I used to have a Kindle 3 (keyboard). After almost 3 years of honourable service, it started getting stuck more and more, until reset wasn't solving anything anymore.

The very helpful Amazon customer service replaced it (albeit out-of-warranty) with a Kindle Touch. Happy again, I copied some books I was reading to the new device and started reading.

After less than a month, the Touch got stuck too. Now since I don't believe in cursed ebook users, I'm trying to figure out if there is a common cause. I haven't treated any reader badly, always charged before getting the warning, never let it fall (at least the new one).

I'm starting to suspect it's because of some book I loaded, can it be? I usually use Calibre on Windows 7 to manage ebooks.

  • Do you remember reading/opening a particular book? Or having added one before the problem occured. It doesn't seem likely that the device just rescans some file(s) unless something external was changed (book selection, books added, setting change)
    – Anthon
    Commented Mar 6, 2014 at 10:06
  • Hmmm I was reading two different books on the devices when the device got stuck, but I had similar books in the internal storage indeed. If only I could have a stable USB connection I'd try to remove them all, but the PC recognizes the reader only for a couple of seconds and then it vanishes.
    – clabacchio
    Commented Mar 6, 2014 at 10:20
  • 1
    You can safely delete your amazon content, and then redownload it from Amazon to your PC. Anythiing you have stored on Calibre, can also come off. Try to identify what is not easily restorable, and work to get copies of them. Commented Mar 6, 2014 at 13:37

4 Answers 4


You can try and convert all of your Calibre managed files, to any format and see if any of the books show a problem.

If you don't want to polute your book database, make a copy first and work on that. No guarantee to find the culprit, but not a lot of effort either.

  • I think that's the way to go, if only I could get a stable USB connection :)
    – clabacchio
    Commented Mar 6, 2014 at 14:30
  • You can do that anyway and maybe provide Amazon with a ebook that will bomb their Kindles, so they can fix their bug
    – Holger
    Commented Mar 6, 2014 at 14:36
  • 1
    Not sure it would be a good idea :)
    – clabacchio
    Commented Mar 6, 2014 at 14:40
  • try a new USB cable Commented Mar 11, 2014 at 15:44

Yes there can be a common cause. The change in hardware does not necessarily mean that there is no bug in the software (even between different versions), that causes this to happen and that is triggered by some (non-standard) sequence in one of your ebooks.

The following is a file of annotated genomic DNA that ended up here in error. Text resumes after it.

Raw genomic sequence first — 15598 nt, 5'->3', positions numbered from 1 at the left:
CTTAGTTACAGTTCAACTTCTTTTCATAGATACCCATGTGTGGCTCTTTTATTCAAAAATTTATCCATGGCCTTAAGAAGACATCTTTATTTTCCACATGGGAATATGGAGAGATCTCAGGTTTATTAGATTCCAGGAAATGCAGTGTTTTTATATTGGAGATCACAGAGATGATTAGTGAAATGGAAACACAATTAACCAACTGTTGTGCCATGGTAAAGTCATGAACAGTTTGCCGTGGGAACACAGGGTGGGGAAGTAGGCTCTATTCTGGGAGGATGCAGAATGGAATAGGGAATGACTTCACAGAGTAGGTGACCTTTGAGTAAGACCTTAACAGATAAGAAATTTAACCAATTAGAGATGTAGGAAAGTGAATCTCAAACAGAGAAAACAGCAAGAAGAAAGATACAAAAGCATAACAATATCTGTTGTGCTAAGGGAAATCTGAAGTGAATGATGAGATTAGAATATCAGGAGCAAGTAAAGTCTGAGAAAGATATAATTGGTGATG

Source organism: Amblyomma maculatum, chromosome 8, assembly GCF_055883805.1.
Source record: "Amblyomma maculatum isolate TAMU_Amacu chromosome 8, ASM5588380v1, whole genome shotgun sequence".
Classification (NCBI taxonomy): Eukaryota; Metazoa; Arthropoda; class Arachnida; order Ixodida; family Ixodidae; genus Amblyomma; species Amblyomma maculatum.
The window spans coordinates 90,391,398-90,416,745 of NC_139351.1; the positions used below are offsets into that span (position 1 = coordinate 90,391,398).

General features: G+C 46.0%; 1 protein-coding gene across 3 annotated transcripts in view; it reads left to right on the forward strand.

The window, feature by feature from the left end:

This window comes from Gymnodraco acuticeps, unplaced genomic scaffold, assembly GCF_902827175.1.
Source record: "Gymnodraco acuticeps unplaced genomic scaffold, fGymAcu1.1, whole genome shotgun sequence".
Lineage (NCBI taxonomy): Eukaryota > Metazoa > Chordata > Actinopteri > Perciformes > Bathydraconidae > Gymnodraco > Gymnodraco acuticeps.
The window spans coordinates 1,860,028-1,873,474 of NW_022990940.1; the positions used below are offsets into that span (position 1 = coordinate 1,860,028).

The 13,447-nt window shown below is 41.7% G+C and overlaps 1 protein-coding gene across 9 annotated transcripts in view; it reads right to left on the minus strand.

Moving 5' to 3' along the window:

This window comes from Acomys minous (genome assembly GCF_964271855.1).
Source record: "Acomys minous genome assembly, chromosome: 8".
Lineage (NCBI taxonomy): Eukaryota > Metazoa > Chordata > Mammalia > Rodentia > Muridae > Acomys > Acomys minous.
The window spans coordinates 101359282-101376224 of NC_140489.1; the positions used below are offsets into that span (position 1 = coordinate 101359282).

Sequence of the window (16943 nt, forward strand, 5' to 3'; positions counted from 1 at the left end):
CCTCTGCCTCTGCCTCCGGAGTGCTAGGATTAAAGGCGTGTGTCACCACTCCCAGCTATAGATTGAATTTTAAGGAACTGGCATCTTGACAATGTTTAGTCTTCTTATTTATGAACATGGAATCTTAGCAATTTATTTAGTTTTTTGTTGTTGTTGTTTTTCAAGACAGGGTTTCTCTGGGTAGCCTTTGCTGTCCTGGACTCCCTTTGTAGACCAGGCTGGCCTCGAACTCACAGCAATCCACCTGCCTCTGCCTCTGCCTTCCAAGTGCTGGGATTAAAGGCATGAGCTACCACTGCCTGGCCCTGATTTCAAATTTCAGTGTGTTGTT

If you have PDF files, it might even be a bug in the program that is part of the PDF file (it can be causing some infinite loop, or memory/stack overflow).

Sometimes this freezing behaviour is triggered on ebook readers while the (new) files are scanned. This is one of the reasons why I recommend storing the ebooks on an removable medium, which allows you to search for and remove the offending file even if the device doesn't start anymore.

I don't know how many ebooks you are talking but you should consider opening them with some software that actually complains about non-standard/faulty files (e.g. using evince started from the command line in bash scripts, running epub-check on EPUB files)

  • Sadly that isn't possible with kindles since they don't have a card slot :(
    – clabacchio
    Commented Mar 6, 2014 at 9:52
  • No hidden reset button at the back either? My Sony PRS700 has one of these.
    – Anthon
    Commented Mar 6, 2014 at 9:57
  • No, there is a reset procedure by holding the power button, but in this case it's not working
    – clabacchio
    Commented Mar 6, 2014 at 10:03
  • I would certainly consider checking all of the books before buying another kindle. Or if the books you have are not DRM-ed convert them to EPUB and try them on a different device.
    – Anthon
    Commented Mar 6, 2014 at 10:05

I have a kindle keyboard, and was having similar problems with freezing getting more and more common. I had about 700 different works on it, but it reported it still had lots of room left on the drive. At that time I was getting works from Amazon, Project Gutenberg, Wikisource, and few random places pointed out by Internet Archive. (No pirated works)

I removed nearly all the books from the kindle keyboard. Leaving a few reference books and a dozen or so in my going to read soon file. I now keep my "library" organized on Calibre (backup to an external hard drive). This has solved the problem, except for when I turn on the wireless (see related question).

I also purchased a paper white and I have never had more then a couple dozen books on it at a time, though I have had several hundred in and out of it. The wireless is on 24/7 and I have not had an issue.

In the end, if it was the something about one or two of the books, or just the volume of books stored on the kindle, removing most of the books solved the issue for me.


Could the problem be the charger? Do you still use your old charger with the new Kindle? If the charger is flaky, it could have damaged both Kindles.

Also, it could, of course, just be a coincidence. People's Kindles die all the time. Two dead Kindles isn't really enough to be sure of a trend.

  • Welcome to ebooks Joe. Do you have a reason to suspect the charger? Commented Mar 6, 2014 at 13:47
  • I'm using different chargers, I would exclude to be that one the cause. Besides, Amazon doesn't provide but a cable, therefore I used the USB chargers I had at hand.
    – clabacchio
    Commented Mar 6, 2014 at 14:29
  • Hi James - I was just trying to think of things that the two devices had in common, besides the books loaded onto them.
    – TenMinJoe
    Commented Mar 6, 2014 at 16:10

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